What Billy doesn’t know is that Christie is leading a double life of murderous vengeance. Soon enough she is experiencing headaches and memory loss as the dead cops pile up, and when she returns home with a cache of deadly weapons and unexplained injuries, our inept copper is unable to put two and two together, sending Christie to a psychiatrist who finds nothing out of the ordinary except for her “exceptional extra-sensory perception and preoccupation with Japanese culture.”
Although he has witnessed nothing even remotely supernatural, Billy then suggests that Christie see a Japanese spiritualist recommended to him by a cop buddy in the infamous Asiatic Division — Please! — and his main squeeze reluctantly agrees, leading to a priceless exorcism that makes Leslie Nielsen’s lowbrow spoof Repossessed look like Linda Blair’s darkest hour. Somehow, this cod philosophical madness is enough to reveal all: Christie is possessed by the Black Ninja and nothing can be done, unless of course they can locate another ninja who is man enough to take him down, perhaps someone in an eye patch who has been wandering the streets undetected following the biggest ninja-related multiple homicide the world has ever known.
That man is famous Ninpo practitioner and B-movie legend Sho Kosugi — the only notable connection to the first two ‘ninja’ instalments. This time, his character Yamada seeks vengeance on the Black Ninja for the death of his sensei, utilising an array of impressive martial arts manoeuvres, as well as a few that are a little more on the comical side, stealing corpses, evading Secord’s equally inept fellow boys in blue and crashing through a million-and-one plywood sets as he attempts to free the girl from his ethereal nemesis.
According to an audio commentary featured on the Shout Factory Blu-Ray release, The Cannon Group believed that a 90-minute action movie should have at least 45 minutes of action sequences, so you can probably imagine the extent of the mayhem on display, and for a production company known for recklessly disproportionate spending habits, they are nothing if not resourceful. One incredible act of cost cutting saw stunt coordinator Steve Lambert play an incredible 37 parts during the opening golf massacre alone, which is the grounds for the greatest game of I Spy there ever was. If I could travel back in time, landing a job as a crew member for Golan-Globus during the mid-1980s would be right up there on my list of priorities, and when I say that I’m being deadly serious.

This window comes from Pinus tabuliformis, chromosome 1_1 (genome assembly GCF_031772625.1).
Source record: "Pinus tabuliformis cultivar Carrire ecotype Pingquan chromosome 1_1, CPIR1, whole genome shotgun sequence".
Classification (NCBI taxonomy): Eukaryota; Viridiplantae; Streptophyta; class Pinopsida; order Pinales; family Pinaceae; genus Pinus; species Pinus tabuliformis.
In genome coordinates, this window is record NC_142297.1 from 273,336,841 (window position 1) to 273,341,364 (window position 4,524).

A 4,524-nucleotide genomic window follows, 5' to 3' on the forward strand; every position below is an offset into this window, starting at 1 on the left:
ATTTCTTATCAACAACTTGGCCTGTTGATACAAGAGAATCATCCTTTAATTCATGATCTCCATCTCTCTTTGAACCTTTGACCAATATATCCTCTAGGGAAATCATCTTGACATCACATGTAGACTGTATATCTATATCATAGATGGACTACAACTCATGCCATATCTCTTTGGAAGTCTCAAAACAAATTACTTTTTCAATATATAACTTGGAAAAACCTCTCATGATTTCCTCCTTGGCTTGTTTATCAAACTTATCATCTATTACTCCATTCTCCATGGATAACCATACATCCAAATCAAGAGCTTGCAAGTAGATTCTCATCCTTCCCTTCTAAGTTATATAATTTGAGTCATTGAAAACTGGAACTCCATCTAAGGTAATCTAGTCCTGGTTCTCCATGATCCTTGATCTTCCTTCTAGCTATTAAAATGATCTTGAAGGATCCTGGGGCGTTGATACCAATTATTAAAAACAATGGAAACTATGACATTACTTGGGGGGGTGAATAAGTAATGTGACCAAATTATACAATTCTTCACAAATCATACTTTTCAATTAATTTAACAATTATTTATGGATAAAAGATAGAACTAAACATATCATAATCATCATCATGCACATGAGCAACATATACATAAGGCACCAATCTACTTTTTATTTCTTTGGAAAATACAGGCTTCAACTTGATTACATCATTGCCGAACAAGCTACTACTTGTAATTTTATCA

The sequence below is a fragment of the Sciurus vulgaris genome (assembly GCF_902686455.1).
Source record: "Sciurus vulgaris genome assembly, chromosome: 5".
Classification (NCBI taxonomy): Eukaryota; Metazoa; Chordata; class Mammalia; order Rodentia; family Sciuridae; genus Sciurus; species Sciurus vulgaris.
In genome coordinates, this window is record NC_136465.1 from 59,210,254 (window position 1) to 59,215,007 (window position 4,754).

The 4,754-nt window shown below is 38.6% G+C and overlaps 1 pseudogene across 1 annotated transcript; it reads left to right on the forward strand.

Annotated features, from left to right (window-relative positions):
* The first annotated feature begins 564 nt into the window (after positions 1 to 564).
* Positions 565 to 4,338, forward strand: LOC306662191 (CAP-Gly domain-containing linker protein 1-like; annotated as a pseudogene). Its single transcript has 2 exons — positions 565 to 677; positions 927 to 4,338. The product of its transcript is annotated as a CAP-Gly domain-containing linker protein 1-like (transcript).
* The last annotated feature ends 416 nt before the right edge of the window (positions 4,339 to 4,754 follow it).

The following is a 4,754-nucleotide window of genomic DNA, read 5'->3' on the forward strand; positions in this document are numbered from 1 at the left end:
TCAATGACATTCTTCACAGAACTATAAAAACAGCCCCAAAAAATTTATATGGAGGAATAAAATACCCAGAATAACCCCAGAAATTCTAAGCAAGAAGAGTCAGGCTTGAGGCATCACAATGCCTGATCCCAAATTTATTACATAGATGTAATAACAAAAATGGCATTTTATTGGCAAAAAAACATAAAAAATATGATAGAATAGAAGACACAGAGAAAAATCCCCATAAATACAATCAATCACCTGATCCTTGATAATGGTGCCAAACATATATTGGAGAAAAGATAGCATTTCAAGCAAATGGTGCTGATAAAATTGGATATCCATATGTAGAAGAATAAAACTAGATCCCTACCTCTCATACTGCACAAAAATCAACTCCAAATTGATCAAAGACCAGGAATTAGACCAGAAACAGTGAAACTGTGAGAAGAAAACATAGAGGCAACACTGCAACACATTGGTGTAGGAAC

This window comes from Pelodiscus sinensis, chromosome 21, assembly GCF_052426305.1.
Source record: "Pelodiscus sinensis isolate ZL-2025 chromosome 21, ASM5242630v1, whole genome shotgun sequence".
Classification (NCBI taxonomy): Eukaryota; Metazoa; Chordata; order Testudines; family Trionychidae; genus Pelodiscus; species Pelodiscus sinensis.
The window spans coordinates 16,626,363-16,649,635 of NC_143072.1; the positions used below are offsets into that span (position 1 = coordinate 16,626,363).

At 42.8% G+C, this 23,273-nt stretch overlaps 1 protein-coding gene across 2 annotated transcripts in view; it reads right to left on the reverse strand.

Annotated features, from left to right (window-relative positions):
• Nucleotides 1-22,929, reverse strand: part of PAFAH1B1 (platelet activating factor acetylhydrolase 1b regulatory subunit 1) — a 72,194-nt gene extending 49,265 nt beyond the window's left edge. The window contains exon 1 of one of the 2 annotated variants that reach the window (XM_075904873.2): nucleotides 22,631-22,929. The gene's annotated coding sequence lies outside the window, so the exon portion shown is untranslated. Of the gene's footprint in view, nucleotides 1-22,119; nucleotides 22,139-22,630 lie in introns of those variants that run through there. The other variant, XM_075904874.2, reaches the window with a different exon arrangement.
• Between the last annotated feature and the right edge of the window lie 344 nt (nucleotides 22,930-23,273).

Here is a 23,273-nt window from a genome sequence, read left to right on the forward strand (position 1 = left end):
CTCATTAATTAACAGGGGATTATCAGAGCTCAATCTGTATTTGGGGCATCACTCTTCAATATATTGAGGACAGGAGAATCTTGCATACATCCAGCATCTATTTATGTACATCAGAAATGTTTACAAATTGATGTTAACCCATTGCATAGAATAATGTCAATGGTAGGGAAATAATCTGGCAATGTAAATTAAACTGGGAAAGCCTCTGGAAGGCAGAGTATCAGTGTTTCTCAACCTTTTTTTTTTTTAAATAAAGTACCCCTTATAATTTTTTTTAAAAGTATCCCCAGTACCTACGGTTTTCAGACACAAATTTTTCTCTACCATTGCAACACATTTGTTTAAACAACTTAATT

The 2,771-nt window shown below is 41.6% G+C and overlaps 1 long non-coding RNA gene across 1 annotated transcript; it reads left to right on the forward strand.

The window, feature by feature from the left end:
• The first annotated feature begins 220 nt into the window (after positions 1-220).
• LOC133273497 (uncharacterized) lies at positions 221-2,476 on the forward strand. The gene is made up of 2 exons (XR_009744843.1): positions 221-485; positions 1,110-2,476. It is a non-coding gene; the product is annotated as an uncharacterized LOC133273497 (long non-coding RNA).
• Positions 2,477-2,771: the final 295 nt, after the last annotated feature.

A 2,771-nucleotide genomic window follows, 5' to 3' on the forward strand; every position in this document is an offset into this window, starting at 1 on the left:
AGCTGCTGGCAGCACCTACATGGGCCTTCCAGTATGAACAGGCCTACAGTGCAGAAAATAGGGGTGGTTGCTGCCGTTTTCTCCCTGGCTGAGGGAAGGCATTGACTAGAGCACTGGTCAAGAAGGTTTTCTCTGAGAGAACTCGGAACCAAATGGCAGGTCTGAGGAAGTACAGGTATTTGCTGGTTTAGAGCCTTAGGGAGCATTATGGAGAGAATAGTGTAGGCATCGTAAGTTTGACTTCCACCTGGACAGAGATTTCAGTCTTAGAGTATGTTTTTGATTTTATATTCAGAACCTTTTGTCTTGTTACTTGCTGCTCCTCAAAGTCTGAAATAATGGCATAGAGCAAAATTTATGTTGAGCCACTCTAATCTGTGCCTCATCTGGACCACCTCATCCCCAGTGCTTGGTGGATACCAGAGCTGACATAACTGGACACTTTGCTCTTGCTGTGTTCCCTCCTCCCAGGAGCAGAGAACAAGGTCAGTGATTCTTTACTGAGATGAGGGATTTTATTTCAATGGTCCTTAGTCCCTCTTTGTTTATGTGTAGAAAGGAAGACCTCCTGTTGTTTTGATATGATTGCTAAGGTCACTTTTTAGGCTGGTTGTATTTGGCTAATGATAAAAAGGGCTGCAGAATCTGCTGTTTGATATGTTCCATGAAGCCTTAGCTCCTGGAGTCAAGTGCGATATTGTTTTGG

Like all cinematic absurdities, Ninja III: The Domination leaves us with many unanswered questions: How does a woman leave a police station with a murder weapon like a samurai sword? Where in the world would you find a town in which a brothel is situated directly next door to that station, and how are its officers able to slip out whenever they want in order to partake in illegal soliciting? If a woman kills an entire police force while possessed by the spirit of an evil ninja, can she still be prosecuted in a court of law?
As demons fly around the place and ninjas disappear under the earth only to spiral back into life like an undead tornado, you quickly begin to realise these are the kind of questions that will never be answered, but boy will you have fun contemplating them!
Billy’s cigar-chomping colleague is tracked back to his apartment, where he is launched through a ground floor window, falling an entire foot to his death.
Most Absurd Moment
Has to be the entire Golf Course Massacre, which in terms of choreography is playground Cops and Robbers at best. What are the Black Ninja’s motives for preying on Arizona’s local suburbanites? How has his tomb of weapons gone undiscovered for so long in a populated area? How does a person blow a dart through the barrel of a gun, causing it to explode?
One can only imagine!
Most Absurd Dialogue
After taking Christie to a spiritualist, Miyashima produces a giant dog collar and chain, suggesting that they use it to restrain the possessed. Naturally, Christie is a little concerned by this, clinging to her misogynistic beau and waiting hopelessly for some advice. Cue Billy, with the kind of tone one might use to persuade an infant to sample their broccoli.
Billy: C’mon! Give them a chance.
So small minded!